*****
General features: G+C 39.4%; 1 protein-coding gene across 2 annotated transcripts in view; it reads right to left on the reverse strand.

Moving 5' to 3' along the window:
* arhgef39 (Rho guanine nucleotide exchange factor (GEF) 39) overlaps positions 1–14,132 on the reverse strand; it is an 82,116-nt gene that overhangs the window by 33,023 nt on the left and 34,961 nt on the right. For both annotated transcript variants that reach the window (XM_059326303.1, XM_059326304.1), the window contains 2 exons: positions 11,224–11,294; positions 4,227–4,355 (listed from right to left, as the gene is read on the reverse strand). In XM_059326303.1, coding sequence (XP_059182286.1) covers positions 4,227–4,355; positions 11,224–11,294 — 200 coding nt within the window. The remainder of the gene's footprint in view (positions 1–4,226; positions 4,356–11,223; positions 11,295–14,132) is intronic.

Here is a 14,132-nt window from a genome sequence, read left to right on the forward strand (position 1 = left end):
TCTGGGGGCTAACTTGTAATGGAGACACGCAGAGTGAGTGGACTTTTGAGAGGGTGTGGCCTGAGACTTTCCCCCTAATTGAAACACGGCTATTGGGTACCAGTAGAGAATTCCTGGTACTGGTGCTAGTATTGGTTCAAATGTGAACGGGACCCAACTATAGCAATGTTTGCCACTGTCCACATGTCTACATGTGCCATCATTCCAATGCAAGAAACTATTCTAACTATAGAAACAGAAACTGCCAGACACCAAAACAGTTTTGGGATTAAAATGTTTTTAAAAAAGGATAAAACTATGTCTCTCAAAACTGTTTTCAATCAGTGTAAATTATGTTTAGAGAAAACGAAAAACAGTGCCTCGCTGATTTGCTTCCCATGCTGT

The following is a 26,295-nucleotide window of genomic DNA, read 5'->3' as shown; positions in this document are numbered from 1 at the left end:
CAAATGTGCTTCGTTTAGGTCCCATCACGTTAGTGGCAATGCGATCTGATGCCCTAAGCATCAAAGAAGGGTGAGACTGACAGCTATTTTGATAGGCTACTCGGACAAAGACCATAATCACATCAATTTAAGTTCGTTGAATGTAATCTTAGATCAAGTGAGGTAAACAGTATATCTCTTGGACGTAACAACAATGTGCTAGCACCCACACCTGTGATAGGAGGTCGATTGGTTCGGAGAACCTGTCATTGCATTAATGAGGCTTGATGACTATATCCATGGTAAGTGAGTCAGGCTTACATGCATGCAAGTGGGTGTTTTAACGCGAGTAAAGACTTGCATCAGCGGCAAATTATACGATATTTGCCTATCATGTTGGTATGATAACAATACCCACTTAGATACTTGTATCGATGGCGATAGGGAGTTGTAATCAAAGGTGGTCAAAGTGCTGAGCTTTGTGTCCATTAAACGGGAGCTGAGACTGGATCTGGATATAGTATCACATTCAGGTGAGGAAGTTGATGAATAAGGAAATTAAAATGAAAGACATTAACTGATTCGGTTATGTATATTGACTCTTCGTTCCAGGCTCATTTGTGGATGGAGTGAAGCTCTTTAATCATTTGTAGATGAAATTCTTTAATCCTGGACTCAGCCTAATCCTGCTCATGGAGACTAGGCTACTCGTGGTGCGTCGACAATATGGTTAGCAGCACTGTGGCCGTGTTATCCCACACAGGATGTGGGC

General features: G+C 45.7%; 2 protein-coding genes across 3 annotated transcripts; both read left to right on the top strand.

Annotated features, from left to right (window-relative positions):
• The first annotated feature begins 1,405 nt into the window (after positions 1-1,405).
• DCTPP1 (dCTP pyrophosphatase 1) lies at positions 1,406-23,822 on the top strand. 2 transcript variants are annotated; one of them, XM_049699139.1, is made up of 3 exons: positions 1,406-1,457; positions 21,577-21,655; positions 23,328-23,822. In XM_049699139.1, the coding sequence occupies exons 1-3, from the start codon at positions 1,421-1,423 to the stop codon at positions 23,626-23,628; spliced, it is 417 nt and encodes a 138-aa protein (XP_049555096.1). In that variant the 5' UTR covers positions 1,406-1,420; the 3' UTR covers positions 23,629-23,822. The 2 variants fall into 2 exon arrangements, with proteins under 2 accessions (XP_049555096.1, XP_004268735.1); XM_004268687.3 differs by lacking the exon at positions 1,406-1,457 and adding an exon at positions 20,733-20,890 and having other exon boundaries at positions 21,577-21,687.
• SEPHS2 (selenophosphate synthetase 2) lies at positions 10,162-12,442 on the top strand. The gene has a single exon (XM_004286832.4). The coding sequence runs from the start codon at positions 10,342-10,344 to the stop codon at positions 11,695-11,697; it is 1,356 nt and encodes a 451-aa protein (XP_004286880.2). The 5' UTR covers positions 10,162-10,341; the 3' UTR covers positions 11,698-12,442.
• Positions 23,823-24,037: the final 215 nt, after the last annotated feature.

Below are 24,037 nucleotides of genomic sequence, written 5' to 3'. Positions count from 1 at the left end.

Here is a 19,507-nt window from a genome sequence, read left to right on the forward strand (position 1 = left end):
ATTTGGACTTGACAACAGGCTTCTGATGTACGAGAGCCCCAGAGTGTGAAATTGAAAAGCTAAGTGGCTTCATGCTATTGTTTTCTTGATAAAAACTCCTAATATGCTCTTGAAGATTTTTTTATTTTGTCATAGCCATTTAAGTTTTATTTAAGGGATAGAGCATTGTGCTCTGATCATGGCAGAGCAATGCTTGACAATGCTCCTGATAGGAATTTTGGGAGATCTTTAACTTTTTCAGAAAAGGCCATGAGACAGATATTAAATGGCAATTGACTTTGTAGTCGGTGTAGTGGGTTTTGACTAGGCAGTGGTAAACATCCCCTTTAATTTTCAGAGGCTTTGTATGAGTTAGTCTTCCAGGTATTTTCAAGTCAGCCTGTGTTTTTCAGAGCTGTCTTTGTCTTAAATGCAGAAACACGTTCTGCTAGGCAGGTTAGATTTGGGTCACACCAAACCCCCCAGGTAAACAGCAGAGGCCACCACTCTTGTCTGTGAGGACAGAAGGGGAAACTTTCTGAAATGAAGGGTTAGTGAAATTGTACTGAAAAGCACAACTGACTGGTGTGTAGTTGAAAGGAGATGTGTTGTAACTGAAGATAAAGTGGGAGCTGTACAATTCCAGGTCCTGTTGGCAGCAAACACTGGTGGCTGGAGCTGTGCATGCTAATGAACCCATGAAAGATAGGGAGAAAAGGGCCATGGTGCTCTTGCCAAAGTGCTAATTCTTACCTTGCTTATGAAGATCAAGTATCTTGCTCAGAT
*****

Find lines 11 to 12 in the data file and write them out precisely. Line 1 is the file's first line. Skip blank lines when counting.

• DCTPP1 (dCTP pyrophosphatase 1) lies at positions 1,406-23,822 on the top strand. 2 transcript variants are annotated; one of them, XM_049699139.1, is made up of 3 exons: positions 1,406-1,457; positions 21,577-21,655; positions 23,328-23,822. In XM_049699139.1, the coding sequence occupies exons 1-3, from the start codon at positions 1,421-1,423 to the stop codon at positions 23,626-23,628; spliced, it is 417 nt and encodes a 138-aa protein (XP_049555096.1). In that variant the 5' UTR covers positions 1,406-1,420; the 3' UTR covers positions 23,629-23,822. The 2 variants fall into 2 exon arrangements, with proteins under 2 accessions (XP_049555096.1, XP_004268735.1); XM_004268687.3 differs by lacking the exon at positions 1,406-1,457 and adding an exon at positions 20,733-20,890 and having other exon boundaries at positions 21,577-21,687.
• SEPHS2 (selenophosphate synthetase 2) lies at positions 10,162-12,442 on the top strand. The gene has a single exon (XM_004286832.4). The coding sequence runs from the start codon at positions 10,342-10,344 to the stop codon at positions 11,695-11,697; it is 1,356 nt and encodes a 451-aa protein (XP_004286880.2). The 5' UTR covers positions 10,162-10,341; the 3' UTR covers positions 11,698-12,442.